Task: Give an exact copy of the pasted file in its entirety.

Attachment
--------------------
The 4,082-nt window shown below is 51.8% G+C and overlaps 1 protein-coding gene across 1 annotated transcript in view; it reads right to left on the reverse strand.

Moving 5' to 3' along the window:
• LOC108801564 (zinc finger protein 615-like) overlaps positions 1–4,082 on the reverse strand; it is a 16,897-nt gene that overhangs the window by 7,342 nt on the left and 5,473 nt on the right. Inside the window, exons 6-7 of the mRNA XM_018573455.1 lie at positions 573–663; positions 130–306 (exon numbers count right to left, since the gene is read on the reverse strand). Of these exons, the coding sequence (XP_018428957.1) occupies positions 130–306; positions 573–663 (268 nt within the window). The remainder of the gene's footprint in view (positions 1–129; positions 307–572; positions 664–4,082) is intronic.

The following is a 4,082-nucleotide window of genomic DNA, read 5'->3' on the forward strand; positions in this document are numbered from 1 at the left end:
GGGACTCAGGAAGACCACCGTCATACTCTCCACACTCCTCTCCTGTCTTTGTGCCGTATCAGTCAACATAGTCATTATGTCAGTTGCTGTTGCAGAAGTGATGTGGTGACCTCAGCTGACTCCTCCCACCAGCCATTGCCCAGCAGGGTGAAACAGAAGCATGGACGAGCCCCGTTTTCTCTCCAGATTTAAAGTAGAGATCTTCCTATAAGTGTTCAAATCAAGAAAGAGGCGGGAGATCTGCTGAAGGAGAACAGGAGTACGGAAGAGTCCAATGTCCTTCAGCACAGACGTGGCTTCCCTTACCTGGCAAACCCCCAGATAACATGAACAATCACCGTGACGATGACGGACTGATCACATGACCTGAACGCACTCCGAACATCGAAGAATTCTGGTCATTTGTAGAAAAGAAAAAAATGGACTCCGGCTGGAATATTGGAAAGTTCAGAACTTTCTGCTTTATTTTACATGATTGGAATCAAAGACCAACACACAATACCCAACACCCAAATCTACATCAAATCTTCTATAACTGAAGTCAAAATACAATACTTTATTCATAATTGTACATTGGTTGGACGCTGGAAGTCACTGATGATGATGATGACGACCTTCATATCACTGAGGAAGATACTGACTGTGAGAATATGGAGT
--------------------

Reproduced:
The 4,082-nt window shown below is 51.8% G+C and overlaps 1 protein-coding gene across 1 annotated transcript in view; it reads right to left on the reverse strand.

Moving 5' to 3' along the window:
• LOC108801564 (zinc finger protein 615-like) overlaps positions 1–4,082 on the reverse strand; it is a 16,897-nt gene that overhangs the window by 7,342 nt on the left and 5,473 nt on the right. Inside the window, exons 6-7 of the mRNA XM_018573455.1 lie at positions 573–663; positions 130–306 (exon numbers count right to left, since the gene is read on the reverse strand). Of these exons, the coding sequence (XP_018428957.1) occupies positions 130–306; positions 573–663 (268 nt within the window). The remainder of the gene's footprint in view (positions 1–129; positions 307–572; positions 664–4,082) is intronic.

The following is a 4,082-nucleotide window of genomic DNA, read 5'->3' on the forward strand; positions in this document are numbered from 1 at the left end:
GGGACTCAGGAAGACCACCGTCATACTCTCCACACTCCTCTCCTGTCTTTGTGCCGTATCAGTCAACATAGTCATTATGTCAGTTGCTGTTGCAGAAGTGATGTGGTGACCTCAGCTGACTCCTCCCACCAGCCATTGCCCAGCAGGGTGAAACAGAAGCATGGACGAGCCCCGTTTTCTCTCCAGATTTAAAGTAGAGATCTTCCTATAAGTGTTCAAATCAAGAAAGAGGCGGGAGATCTGCTGAAGGAGAACAGGAGTACGGAAGAGTCCAATGTCCTTCAGCACAGACGTGGCTTCCCTTACCTGGCAAACCCCCAGATAACATGAACAATCACCGTGACGATGACGGACTGATCACATGACCTGAACGCACTCCGAACATCGAAGAATTCTGGTCATTTGTAGAAAAGAAAAAAATGGACTCCGGCTGGAATATTGGAAAGTTCAGAACTTTCTGCTTTATTTTACATGATTGGAATCAAAGACCAACACACAATACCCAACACCCAAATCTACATCAAATCTTCTATAACTGAAGTCAAAATACAATACTTTATTCATAATTGTACATTGGTTGGACGCTGGAAGTCACTGATGATGATGATGACGACCTTCATATCACTGAGGAAGATACTGACTGTGAGAATATGGAGT